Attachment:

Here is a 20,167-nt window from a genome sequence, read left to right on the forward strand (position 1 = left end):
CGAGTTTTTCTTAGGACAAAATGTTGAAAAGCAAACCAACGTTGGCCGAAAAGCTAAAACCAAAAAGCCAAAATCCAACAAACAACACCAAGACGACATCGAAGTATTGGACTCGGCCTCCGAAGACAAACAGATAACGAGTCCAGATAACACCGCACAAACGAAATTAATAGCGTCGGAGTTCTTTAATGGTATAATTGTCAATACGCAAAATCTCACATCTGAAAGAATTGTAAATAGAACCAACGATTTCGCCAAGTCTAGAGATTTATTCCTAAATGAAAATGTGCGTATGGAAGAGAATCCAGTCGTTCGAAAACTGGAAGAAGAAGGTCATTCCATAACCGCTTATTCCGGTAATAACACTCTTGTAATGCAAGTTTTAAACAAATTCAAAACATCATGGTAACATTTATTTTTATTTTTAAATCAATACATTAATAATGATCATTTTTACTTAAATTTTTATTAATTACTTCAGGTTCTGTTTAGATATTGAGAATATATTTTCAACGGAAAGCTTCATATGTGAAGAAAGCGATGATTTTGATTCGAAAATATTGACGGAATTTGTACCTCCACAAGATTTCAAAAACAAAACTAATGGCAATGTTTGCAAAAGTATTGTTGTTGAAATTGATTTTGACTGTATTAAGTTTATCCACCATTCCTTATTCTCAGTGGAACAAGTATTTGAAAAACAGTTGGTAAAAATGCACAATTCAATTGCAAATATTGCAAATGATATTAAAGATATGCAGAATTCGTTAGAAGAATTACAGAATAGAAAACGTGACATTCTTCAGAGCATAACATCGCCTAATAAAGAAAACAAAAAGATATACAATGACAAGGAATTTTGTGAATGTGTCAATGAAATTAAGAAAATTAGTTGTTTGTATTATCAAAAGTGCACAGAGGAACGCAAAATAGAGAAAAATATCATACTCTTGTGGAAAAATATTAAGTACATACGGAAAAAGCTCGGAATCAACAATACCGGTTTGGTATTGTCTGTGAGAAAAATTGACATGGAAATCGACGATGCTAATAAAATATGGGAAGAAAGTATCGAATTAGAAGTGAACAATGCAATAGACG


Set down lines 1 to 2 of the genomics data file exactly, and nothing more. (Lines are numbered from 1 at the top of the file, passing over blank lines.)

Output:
Here is a 20,167-nt window from a genome sequence, read left to right on the forward strand (position 1 = left end):
CGAGTTTTTCTTAGGACAAAATGTTGAAAAGCAAACCAACGTTGGCCGAAAAGCTAAAACCAAAAAGCCAAAATCCAACAAACAACACCAAGACGACATCGAAGTATTGGACTCGGCCTCCGAAGACAAACAGATAACGAGTCCAGATAACACCGCACAAACGAAATTAATAGCGTCGGAGTTCTTTAATGGTATAATTGTCAATACGCAAAATCTCACATCTGAAAGAATTGTAAATAGAACCAACGATTTCGCCAAGTCTAGAGATTTATTCCTAAATGAAAATGTGCGTATGGAAGAGAATCCAGTCGTTCGAAAACTGGAAGAAGAAGGTCATTCCATAACCGCTTATTCCGGTAATAACACTCTTGTAATGCAAGTTTTAAACAAATTCAAAACATCATGGTAACATTTATTTTTATTTTTAAATCAATACATTAATAATGATCATTTTTACTTAAATTTTTATTAATTACTTCAGGTTCTGTTTAGATATTGAGAATATATTTTCAACGGAAAGCTTCATATGTGAAGAAAGCGATGATTTTGATTCGAAAATATTGACGGAATTTGTACCTCCACAAGATTTCAAAAACAAAACTAATGGCAATGTTTGCAAAAGTATTGTTGTTGAAATTGATTTTGACTGTATTAAGTTTATCCACCATTCCTTATTCTCAGTGGAACAAGTATTTGAAAAACAGTTGGTAAAAATGCACAATTCAATTGCAAATATTGCAAATGATATTAAAGATATGCAGAATTCGTTAGAAGAATTACAGAATAGAAAACGTGACATTCTTCAGAGCATAACATCGCCTAATAAAGAAAACAAAAAGATATACAATGACAAGGAATTTTGTGAATGTGTCAATGAAATTAAGAAAATTAGTTGTTTGTATTATCAAAAGTGCACAGAGGAACGCAAAATAGAGAAAAATATCATACTCTTGTGGAAAAATATTAAGTACATACGGAAAAAGCTCGGAATCAACAATACCGGTTTGGTATTGTCTGTGAGAAAAATTGACATGGAAATCGACGATGCTAATAAAATATGGGAAGAAAGTATCGAATTAGAAGTGAACAATGCAATAGACG